Cape Breton Post - - CAPE BRETON - 7033958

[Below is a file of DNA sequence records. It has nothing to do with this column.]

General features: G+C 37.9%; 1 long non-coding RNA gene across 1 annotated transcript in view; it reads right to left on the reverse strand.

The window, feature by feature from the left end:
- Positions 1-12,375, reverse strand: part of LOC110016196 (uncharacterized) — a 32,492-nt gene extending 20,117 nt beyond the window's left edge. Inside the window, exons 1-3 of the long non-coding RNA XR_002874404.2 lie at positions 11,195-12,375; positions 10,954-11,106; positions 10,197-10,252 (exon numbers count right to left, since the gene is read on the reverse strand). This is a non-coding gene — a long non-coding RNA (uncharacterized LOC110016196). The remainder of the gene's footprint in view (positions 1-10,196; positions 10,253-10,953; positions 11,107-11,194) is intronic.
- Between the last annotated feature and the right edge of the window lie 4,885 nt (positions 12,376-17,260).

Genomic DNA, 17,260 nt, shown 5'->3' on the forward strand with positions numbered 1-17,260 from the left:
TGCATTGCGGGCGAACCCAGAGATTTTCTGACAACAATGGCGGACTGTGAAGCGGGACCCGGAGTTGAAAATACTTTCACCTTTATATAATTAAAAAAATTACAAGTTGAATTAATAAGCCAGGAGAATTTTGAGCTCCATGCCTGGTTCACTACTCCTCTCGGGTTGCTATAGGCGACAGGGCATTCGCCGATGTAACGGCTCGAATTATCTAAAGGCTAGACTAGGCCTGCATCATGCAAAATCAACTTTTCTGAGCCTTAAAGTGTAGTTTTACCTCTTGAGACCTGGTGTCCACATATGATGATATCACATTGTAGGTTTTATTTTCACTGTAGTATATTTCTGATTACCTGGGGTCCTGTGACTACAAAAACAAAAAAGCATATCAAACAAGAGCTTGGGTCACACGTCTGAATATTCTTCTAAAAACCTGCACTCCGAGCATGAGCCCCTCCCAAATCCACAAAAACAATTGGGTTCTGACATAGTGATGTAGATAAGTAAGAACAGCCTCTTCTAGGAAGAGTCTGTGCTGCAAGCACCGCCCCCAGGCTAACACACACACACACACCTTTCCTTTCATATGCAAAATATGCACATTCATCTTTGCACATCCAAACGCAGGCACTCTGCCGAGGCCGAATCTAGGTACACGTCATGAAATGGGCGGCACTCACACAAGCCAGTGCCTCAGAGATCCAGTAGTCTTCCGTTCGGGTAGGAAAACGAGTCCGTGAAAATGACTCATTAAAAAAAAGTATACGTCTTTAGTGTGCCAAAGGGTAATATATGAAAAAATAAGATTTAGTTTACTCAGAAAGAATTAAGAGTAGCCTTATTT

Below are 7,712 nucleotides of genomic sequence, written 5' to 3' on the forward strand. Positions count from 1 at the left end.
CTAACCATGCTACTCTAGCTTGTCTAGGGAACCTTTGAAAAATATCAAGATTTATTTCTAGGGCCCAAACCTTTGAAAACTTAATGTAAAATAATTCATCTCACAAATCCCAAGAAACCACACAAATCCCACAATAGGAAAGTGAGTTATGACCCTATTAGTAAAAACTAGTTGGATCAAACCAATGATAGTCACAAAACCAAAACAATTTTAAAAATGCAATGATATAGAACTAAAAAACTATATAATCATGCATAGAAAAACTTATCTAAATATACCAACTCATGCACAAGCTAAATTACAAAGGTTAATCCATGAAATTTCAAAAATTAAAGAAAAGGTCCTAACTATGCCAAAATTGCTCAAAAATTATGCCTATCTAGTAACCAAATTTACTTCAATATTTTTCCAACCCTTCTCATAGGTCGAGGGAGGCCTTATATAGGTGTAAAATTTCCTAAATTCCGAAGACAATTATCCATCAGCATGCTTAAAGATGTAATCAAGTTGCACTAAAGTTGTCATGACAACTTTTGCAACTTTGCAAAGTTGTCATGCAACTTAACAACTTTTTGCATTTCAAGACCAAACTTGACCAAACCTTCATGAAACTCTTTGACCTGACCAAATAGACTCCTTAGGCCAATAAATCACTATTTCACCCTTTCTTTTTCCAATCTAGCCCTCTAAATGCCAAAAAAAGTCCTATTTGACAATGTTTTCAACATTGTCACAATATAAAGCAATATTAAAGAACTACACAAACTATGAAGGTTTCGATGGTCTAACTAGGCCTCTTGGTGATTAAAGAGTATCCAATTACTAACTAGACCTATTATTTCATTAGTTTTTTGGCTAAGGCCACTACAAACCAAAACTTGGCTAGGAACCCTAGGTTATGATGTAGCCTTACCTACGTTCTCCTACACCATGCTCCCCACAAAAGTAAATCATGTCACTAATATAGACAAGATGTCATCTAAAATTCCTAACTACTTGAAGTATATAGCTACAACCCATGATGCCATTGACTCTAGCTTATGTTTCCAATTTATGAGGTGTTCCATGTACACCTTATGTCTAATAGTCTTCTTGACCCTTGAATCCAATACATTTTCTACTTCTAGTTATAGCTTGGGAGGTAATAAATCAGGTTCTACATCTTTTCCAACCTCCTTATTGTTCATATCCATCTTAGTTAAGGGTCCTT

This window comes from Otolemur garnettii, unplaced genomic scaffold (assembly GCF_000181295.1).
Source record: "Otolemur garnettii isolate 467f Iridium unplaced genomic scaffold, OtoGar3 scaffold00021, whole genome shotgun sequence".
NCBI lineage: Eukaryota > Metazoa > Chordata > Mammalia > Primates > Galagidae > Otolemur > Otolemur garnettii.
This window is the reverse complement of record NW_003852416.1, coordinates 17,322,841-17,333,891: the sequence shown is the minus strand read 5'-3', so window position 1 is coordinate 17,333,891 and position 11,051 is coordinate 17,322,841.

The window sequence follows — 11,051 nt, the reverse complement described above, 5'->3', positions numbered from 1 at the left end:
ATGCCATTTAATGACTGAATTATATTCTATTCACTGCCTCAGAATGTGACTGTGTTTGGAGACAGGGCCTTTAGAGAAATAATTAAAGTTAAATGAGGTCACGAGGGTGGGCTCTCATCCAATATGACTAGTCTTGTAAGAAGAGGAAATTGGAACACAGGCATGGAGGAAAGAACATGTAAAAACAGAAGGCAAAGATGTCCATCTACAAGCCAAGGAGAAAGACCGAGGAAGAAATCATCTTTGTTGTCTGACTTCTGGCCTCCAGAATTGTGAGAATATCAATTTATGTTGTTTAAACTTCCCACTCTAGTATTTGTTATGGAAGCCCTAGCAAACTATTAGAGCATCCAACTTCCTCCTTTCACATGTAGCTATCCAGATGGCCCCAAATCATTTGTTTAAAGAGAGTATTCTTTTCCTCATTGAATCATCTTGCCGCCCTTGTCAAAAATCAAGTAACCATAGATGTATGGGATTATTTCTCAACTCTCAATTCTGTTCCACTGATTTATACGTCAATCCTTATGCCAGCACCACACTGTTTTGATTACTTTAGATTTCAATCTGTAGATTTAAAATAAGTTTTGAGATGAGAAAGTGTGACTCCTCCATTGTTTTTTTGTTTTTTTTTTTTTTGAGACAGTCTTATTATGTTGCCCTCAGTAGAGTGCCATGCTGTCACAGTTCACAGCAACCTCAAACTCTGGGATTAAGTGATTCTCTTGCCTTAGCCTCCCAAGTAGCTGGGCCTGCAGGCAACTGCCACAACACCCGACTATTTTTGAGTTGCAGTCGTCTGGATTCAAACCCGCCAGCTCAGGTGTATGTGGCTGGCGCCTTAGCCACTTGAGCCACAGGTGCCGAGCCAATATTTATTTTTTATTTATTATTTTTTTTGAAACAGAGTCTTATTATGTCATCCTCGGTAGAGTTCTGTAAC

And the ad­ven­ture con­tin­ues. With Leg One com­plete, sailors gear up for the City Print­ers Barra Strait Cup. The sec­ond day of sail­ing will be filled with nau­ti­cal chal­lenges and unique van­tage points for glimpses into Cape Bre­ton’s history. On this leg, rac­ers will cover roughly 30 nau­ti­cal miles which is es­ti­mated to take six to nine hours. The start­ing point for this race will be just a bit up the Lake from the Ben Eoin Yacht Club, in East Bay. The fleet will pass the MacPhee Is­lands and then the world’s largest Mi’kmaq com­mu­nity, Eska­soni. Com­ing into the wider part of the Bras d’Or Lake, the fleet will round the point at Be­nacadie and Pipers Cove, gain­ing Derby Point and com­ing into the Barra Strait. Like the other legs, the City Print­ers Barra Strait Cup gets its name from the ter­ri­tory it cov­ers. The Barra Strait is a 1 km wide chan­nel that con­nects the north­ern and south­ern basins of the Bras d’Or Lake. At its deep­est the Strait mea­sures 50 me­ters. The Mi’kmaq peo­ple of the area re­ferred to it as Taaw­itk, which means, “where the wa­ter flows out”. In 1802 many set­tlers from the Scot­tish He­brides ar­rived in this com­mu­nity. It is be­lieved they named the nar­row stretch of wa­ter af­ter an iconic lo­ca­tion in their home coun­try, the Sound of Barra on the Isle of Barra, thus the Barra Strait. The ma­jes­tic, sweep­ing hills of Iona will flank boaters as they ap­proach the first bridge of Race the Cape. The Grand Narrows Bridge, also known as the Barra Strait Rail­way Bridge is the long­est rail­way bridge in the province. As boats need to get through, that road bridge lit­er­ally opens up in the mid­dle to cre­ate clear sail­ing for wa­ter traf­fic. The race clock will be paused dur­ing this in­ter­val — al­low­ing sailors a bit of down-time from strate­giz­ing to take a breather of the fresh Iona air. Sailors might be able to catch a glimpse of some of the many build­ings of this liv­ing-history mu­seum — up on the hill to your left. Once all the boats are through the bridge, there will be a re-start gate, from which the race will con­tinue for the last 8 nau­ti­cal miles. At this point in the sail and in the day, the af­ter­noon winds should co­op­er­ate to al­low for a great spin­naker run, as the Barra Strait opens up into a wider sec­tion of the Bras d’Or known as St. An­drews Chan­nel. With any luck, rac­ers will sail with ease past Gil­lis Point and Maskells Har­bour (birthplace of the Cruis­ing Club of Amer­ica), round­ing the Washabuck Penin­sula at MacKay Point. Though shrouded by trees, at the tip of Red Head, rac­ers can catch a glimpse of Beinn Bhreagh — home of Ma­bel and Alexan­der Graham Bell. The es­tate is still used by their many de­scen­dants. Beinn Breagh means “beau­ti­ful moun­tain” in Gaelic. And fi­nally the fleet will round to­ward Kid­ston Is­land — where its light­house will be a welcome bea­con at the end of this sec­ond race day. The big fin­ish hap­pens in front of the Bras d’Or Yacht Club on the wa­ter­front of the vil­lage of Baddeck to a cheer­ing crowd. Another race com­plete! That evening there’s mu­sic and din­ner planned at the Baddeck Yacht Club, along with the awards for the City Print­ers Barra Strait Cup. Dur­ing the lay­over day sched­uled for July 15th , the prob­lem for rac­ers won’t be find­ing some­thing to do — it’ll be de­cid­ing what to do. From me­an­der­ing the his­toric Baddeck vil­lage, its board­walk, shops, restau­rants and Farm­ers’ Mar­ket to the Alexan­der Bell Mu­seum, the Fortress of Louis­bourg, or vis­it­ing one of Cape Bre­ton’s many award-win­ning golf cour­ses. Sail­ing for 40 years, Paul Jame­son says the Bras d’Or has it all, in­clud­ing warm, salt wa­ter, no fog, good pre­vail­ing winds. He says he hopes events like Race the Cape will help make the Bras d’Or Lake as iconic as the Cabot Trail. “Lo­cally we know how fan­tas­tic it is, but peo­ple from away don’t know un­til they come here,” says Jame­son. “How­ever, once the dis­cov­ery is made, they love it, and they re­turn.”

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